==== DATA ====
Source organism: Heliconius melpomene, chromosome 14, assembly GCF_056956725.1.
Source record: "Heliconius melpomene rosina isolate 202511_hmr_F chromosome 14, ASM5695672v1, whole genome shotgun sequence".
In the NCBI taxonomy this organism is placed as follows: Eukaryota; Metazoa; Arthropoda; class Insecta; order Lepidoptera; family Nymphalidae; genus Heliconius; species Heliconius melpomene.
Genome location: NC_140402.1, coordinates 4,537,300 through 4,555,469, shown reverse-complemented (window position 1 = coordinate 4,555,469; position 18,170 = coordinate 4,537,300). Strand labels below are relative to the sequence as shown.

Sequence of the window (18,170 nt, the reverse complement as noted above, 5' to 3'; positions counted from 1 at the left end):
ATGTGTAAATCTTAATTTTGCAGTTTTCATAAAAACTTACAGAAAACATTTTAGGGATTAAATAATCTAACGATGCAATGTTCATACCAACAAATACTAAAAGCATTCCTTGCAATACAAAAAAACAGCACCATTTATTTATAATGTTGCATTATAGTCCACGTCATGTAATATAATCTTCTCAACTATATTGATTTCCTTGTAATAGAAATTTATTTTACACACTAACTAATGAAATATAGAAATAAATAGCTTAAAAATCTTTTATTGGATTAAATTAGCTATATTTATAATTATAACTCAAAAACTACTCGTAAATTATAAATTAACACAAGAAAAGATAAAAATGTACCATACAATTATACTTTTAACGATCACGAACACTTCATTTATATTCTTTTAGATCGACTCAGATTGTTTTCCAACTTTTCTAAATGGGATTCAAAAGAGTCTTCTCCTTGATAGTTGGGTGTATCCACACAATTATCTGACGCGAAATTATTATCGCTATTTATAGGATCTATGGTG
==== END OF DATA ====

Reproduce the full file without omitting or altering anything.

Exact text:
Source organism: Heliconius melpomene, chromosome 14, assembly GCF_056956725.1.
Source record: "Heliconius melpomene rosina isolate 202511_hmr_F chromosome 14, ASM5695672v1, whole genome shotgun sequence".
In the NCBI taxonomy this organism is placed as follows: Eukaryota; Metazoa; Arthropoda; class Insecta; order Lepidoptera; family Nymphalidae; genus Heliconius; species Heliconius melpomene.
Genome location: NC_140402.1, coordinates 4,537,300 through 4,555,469, shown reverse-complemented (window position 1 = coordinate 4,555,469; position 18,170 = coordinate 4,537,300). Strand labels below are relative to the sequence as shown.

Sequence of the window (18,170 nt, the reverse complement as noted above, 5' to 3'; positions counted from 1 at the left end):
ATGTGTAAATCTTAATTTTGCAGTTTTCATAAAAACTTACAGAAAACATTTTAGGGATTAAATAATCTAACGATGCAATGTTCATACCAACAAATACTAAAAGCATTCCTTGCAATACAAAAAAACAGCACCATTTATTTATAATGTTGCATTATAGTCCACGTCATGTAATATAATCTTCTCAACTATATTGATTTCCTTGTAATAGAAATTTATTTTACACACTAACTAATGAAATATAGAAATAAATAGCTTAAAAATCTTTTATTGGATTAAATTAGCTATATTTATAATTATAACTCAAAAACTACTCGTAAATTATAAATTAACACAAGAAAAGATAAAAATGTACCATACAATTATACTTTTAACGATCACGAACACTTCATTTATATTCTTTTAGATCGACTCAGATTGTTTTCCAACTTTTCTAAATGGGATTCAAAAGAGTCTTCTCCTTGATAGTTGGGTGTATCCACACAATTATCTGACGCGAAATTATTATCGCTATTTATAGGATCTATGGTG